If Leuthen is a distant memory of two centuries past in general, and for English-language readers in particular, it was not going to be far from the memories of German generals in 1944. It is hard to think of II SS Armoured Corps in any other context. Raised in France as Panzergrenadier divisions, 9th and 10th SS were moved to Ukraine as "fire brigade" divisions, transformed into armoured formations by the addition of a three-battalion armoured regiment. This incidentally, made them pretty big formationsn for "divisions" --13 manoeuvre battalions, counting the assault gun battalion as a manoeuvre formation rather than artillery-- compared with seven for a typical Allied armoured divison. 

The decision to move them to Ukraine, and then to move them back to Normandy was meant to be comparable to Frederick's marches across Germany in the fall of 1757, and to have much the same effect. This is how we need to understand the "rail manoeuvre" of the second week of June, and the contribution of the POINTBLANK attack on German rail communications. Had II SS been back in Normandy and ready to attack on 18 June, as originally planned, it would probably have had the effect intended. 

Although I do  not want to fanwank the might of the SS any more than I have to, because 11th Armoured Division had a second armoured brigade attached to it, and was just as far overstrength as the German formations it opposed. EPSOM was a big battle, fought with an intensity unmatched on either front at the time. The reason that a German attack towards Bayeux on the 18th might well have succeeded is that the Allied buildup was falling well behind schedule. 

But loading and unloading is a subject for development on another day. Today I have decided to drill down into the railways-and-tanks nexus.

I think that the Angus Shops of the Canadian Pacific Railway are more interested in giving Fortune an eye-catching factoid here than with accurate labour accounting. The Hudson-type 4-6-4 steam locomotive ran to 150 tons of mostly cast steel and gave 45,000 pounds of tractive force at the hitch. It seems counter-intuitive that the 17 ton, 131--210hp  Vickers Valentine tank took more labour to build than the locomotive chosen to pull the Royal Train across Canada in the 1939 Visit.

 It gets even more difficult to understand when I note that the Angus Works and other Canadian firms erected some 5000 Valentines in 1942/43, while the CPR opreated a total of only 3257 steam locomotives in the course of almost a century of external combustion railroading. from beginning to end. The longer the production run, the lower the initial tooling and design charge on individual units, as the article (to be fair to Fortune) goes on to acknowledge. With all of its corners and edges, the Valentine clearly demanded more work from the mold makers than the smooth lines of the 2801.

At the same time, the 2801's power plant would have been made in house, while the Angus works just ordered a job lot of Detroit Diesel 6004 two-stroke four-cylinder inline 160hp engines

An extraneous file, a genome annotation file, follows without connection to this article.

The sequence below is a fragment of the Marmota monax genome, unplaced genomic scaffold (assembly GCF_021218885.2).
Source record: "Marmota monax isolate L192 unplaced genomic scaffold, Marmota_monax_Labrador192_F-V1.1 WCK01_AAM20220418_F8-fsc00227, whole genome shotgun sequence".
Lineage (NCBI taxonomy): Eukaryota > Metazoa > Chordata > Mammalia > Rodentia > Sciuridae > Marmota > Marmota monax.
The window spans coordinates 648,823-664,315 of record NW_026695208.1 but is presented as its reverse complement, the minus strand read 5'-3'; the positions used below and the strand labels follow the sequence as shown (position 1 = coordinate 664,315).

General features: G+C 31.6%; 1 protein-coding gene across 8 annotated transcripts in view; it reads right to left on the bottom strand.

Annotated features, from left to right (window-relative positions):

So beautiful..... Where did I leave my anorak, again?
At this point, we're deep in the woods of production practice. There is a reason that the steam locomotives were invented in the first decade of the 1800s, and automotive diesels were a work in progress in the 1940s. Steam engines were designed at a time when the heat stress of burning coal and a few atmospheres of pressure were the biggest things an engineer had to worry about. Post-"Pacific" low-hammering locomotives are much more technically challenging than Stevenson's Rocket, but it still comes down to not having to spin masses of overheated metal around at very high speeds. 

Incidentally, here's another wartime application of the GM 6004.


It looks a little quaint and blocky, but that is a seven-ton, 6" medium howitzer it is towing, designed to throw 100lb shells 17 kilometers. As I have stressed before, monster guns like the ML-20 152mm howitzer actually deliver less weight at the bar than the German 88mm FlaK, but that just underlines how heavy the 88 is, and just how far we have evolved in a towing-heavy-stuff direction under the stress of the fighting in Normandy. III Anti-Aircraft Corps is going to throw 70 88s into the fighting in Operation EPSOM. Seventy 88s implies rather more than 70 tractors, and if the Germans seriously intend to fight a "mobile" battle in Normandy, they had better be a great deal less poky than the Ya-11! 

Of course, they don't, and they aren't. The Germans are having a bit of a "prime mover" crisis right now, having slighted production of tractors in favour of tanks. As a consequence, they are having some trouble running away from the Russians in the East, and their situation in the West will collapse if they have to retreat at any speed  --but I probably shouldn't overstress that, given that I've mislaid the citation.